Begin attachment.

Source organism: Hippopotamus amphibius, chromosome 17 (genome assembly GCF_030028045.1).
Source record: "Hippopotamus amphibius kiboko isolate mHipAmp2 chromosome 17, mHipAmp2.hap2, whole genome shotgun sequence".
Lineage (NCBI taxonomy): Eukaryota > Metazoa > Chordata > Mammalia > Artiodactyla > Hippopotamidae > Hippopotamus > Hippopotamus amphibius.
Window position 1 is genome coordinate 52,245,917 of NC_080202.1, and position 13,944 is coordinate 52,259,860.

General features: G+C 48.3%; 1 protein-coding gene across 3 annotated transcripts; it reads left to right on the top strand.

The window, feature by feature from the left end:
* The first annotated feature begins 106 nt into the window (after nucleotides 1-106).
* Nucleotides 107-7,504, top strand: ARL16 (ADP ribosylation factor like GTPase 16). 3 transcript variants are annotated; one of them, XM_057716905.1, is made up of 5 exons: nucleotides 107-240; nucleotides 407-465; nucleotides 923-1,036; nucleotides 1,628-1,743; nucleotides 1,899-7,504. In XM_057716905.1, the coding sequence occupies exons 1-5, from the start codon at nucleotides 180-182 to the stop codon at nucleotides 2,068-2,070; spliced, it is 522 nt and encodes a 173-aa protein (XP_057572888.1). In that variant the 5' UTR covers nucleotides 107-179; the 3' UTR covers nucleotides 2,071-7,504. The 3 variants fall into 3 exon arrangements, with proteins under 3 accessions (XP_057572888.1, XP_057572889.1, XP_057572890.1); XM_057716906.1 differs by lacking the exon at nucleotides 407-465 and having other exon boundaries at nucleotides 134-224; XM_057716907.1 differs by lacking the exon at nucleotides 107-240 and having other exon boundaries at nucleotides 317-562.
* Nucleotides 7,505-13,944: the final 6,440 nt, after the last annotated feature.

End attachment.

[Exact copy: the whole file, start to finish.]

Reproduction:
Source organism: Hippopotamus amphibius, chromosome 17 (genome assembly GCF_030028045.1).
Source record: "Hippopotamus amphibius kiboko isolate mHipAmp2 chromosome 17, mHipAmp2.hap2, whole genome shotgun sequence".
Lineage (NCBI taxonomy): Eukaryota > Metazoa > Chordata > Mammalia > Artiodactyla > Hippopotamidae > Hippopotamus > Hippopotamus amphibius.
Window position 1 is genome coordinate 52,245,917 of NC_080202.1, and position 13,944 is coordinate 52,259,860.

General features: G+C 48.3%; 1 protein-coding gene across 3 annotated transcripts; it reads left to right on the top strand.

The window, feature by feature from the left end:
* The first annotated feature begins 106 nt into the window (after nucleotides 1-106).
* Nucleotides 107-7,504, top strand: ARL16 (ADP ribosylation factor like GTPase 16). 3 transcript variants are annotated; one of them, XM_057716905.1, is made up of 5 exons: nucleotides 107-240; nucleotides 407-465; nucleotides 923-1,036; nucleotides 1,628-1,743; nucleotides 1,899-7,504. In XM_057716905.1, the coding sequence occupies exons 1-5, from the start codon at nucleotides 180-182 to the stop codon at nucleotides 2,068-2,070; spliced, it is 522 nt and encodes a 173-aa protein (XP_057572888.1). In that variant the 5' UTR covers nucleotides 107-179; the 3' UTR covers nucleotides 2,071-7,504. The 3 variants fall into 3 exon arrangements, with proteins under 3 accessions (XP_057572888.1, XP_057572889.1, XP_057572890.1); XM_057716906.1 differs by lacking the exon at nucleotides 407-465 and having other exon boundaries at nucleotides 134-224; XM_057716907.1 differs by lacking the exon at nucleotides 107-240 and having other exon boundaries at nucleotides 317-562.
* Nucleotides 7,505-13,944: the final 6,440 nt, after the last annotated feature.